Book review: The White Tiger

In search of a new read I picked “The White Tiger” off our bookshelf in the living room. I couldn’t find the blurb to read but thought it looked interesting and so started reading, and interesting it was. Aravind Adiga won the Man Booker prize 2008 for this book, and it is no surprise.

Adiga uses the interesting narrative of a letter to tell the story of his main character in the book. The first chapter starts us reading along as “The White Tiger” writes a letter to His Excellency the Premier of China, and so we learn about the White Tiger’s life as he so wishes to tell us. We have no real idea where he is going with his letter, and no real idea who this man is and what we will be finding out about his life. What unravels is the tale of a young boy, trying to fight his way out of poverty and what society is dictating he should do with his life.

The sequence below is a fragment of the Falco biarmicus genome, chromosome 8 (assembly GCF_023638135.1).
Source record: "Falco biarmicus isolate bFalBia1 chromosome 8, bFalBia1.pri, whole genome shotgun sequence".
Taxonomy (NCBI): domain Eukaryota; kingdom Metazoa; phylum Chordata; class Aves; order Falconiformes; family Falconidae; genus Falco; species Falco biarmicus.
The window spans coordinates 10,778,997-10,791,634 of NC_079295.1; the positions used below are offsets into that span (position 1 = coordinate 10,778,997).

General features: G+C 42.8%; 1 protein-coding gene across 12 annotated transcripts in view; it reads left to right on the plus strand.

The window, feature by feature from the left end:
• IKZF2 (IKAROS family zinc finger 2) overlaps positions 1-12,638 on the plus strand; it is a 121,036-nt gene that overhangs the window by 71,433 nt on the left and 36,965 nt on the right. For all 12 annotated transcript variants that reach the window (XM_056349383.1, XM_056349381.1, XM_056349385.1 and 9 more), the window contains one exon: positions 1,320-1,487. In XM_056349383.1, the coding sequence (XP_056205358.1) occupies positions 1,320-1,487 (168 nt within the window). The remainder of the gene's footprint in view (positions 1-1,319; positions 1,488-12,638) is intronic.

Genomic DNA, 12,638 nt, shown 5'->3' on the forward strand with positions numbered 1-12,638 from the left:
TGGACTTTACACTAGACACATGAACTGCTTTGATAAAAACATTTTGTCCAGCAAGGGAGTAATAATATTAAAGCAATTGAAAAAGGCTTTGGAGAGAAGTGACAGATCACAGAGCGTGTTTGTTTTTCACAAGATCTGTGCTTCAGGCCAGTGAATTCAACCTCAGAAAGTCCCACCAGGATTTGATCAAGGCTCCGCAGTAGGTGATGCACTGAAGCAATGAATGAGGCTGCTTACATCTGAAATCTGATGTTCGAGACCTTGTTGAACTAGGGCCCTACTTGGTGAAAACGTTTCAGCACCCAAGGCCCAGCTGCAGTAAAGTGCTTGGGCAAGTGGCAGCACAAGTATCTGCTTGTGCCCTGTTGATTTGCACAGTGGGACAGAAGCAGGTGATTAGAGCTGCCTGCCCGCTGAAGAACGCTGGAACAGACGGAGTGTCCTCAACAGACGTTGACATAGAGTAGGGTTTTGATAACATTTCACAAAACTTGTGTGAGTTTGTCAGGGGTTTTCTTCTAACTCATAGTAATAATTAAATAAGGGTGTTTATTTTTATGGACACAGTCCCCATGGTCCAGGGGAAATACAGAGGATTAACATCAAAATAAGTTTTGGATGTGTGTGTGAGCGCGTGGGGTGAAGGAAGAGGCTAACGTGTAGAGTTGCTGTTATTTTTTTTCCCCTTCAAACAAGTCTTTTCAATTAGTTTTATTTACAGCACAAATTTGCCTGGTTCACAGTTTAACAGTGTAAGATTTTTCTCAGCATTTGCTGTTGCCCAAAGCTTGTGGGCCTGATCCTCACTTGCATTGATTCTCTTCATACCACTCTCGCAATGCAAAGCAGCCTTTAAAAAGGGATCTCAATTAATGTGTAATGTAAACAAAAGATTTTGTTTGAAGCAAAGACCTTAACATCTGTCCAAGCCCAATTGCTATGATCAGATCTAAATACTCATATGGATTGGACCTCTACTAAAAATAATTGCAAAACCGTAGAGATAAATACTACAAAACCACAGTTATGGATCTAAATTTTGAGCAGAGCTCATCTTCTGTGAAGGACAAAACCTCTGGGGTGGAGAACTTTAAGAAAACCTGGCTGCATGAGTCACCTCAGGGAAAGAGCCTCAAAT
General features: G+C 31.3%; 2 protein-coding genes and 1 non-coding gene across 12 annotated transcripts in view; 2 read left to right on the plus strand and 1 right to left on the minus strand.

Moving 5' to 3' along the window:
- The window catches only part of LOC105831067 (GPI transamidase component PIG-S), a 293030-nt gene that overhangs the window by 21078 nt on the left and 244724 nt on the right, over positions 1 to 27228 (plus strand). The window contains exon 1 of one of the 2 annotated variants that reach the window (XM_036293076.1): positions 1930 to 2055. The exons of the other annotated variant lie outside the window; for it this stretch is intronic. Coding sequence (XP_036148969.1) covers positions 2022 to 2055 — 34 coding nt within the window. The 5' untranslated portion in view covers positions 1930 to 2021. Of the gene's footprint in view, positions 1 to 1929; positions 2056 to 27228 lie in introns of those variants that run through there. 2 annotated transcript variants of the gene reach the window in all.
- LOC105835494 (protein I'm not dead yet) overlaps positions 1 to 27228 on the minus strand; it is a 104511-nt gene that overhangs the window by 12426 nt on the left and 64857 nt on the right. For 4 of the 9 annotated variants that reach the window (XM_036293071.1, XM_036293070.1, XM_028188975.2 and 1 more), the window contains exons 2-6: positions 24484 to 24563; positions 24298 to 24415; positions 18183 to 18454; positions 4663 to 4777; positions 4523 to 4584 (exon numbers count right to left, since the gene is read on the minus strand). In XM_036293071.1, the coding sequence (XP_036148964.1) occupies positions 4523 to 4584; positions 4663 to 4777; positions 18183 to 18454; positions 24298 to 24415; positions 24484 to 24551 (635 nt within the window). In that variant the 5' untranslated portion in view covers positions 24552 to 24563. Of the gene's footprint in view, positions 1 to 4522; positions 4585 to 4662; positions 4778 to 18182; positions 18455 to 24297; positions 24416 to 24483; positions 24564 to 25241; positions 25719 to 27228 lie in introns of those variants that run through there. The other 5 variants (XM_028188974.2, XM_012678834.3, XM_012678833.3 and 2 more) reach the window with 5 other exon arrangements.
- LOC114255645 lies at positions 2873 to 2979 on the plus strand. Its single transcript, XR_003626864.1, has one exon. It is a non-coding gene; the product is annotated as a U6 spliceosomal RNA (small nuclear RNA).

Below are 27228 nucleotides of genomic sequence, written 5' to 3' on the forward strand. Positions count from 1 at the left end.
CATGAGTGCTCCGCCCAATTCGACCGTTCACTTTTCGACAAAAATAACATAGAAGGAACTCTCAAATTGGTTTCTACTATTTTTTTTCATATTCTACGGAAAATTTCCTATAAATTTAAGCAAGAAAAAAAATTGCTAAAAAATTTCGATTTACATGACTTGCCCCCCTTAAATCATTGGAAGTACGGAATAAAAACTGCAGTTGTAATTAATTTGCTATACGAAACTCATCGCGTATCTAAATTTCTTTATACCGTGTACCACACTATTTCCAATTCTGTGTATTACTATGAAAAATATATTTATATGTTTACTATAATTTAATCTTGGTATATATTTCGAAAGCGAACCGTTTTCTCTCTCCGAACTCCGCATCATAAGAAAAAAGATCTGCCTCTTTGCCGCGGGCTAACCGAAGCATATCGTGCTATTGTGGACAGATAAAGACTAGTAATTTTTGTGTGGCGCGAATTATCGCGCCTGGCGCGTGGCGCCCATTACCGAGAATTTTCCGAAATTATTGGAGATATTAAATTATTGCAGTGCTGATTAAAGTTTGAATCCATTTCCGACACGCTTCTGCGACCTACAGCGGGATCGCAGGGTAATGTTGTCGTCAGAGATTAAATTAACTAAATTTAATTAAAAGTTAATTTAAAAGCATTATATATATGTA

The book provides an unusual yet interesting insight into India and its culture. Through the main character, we learn of cultural rituals, they way people are brought up in India, the differences between the rich and poor. We learn of the hardship people suffer in India, of the poor living conditions and of corruption, and we learn of the differences that exist within the different parts of India itself. Through this letter Adiga succeeds in telling us the story of a nation that is on the rise, yet still has many faults. We empathise with the main character, even though part of us feels like we shouldn’t really. Adiga also manages to make us empathise with the second main character, even though he is a bad person who makes other people’s lives miserable. And yet, seen through the eyes of The White Tiger, we manage to feel sorry for this person.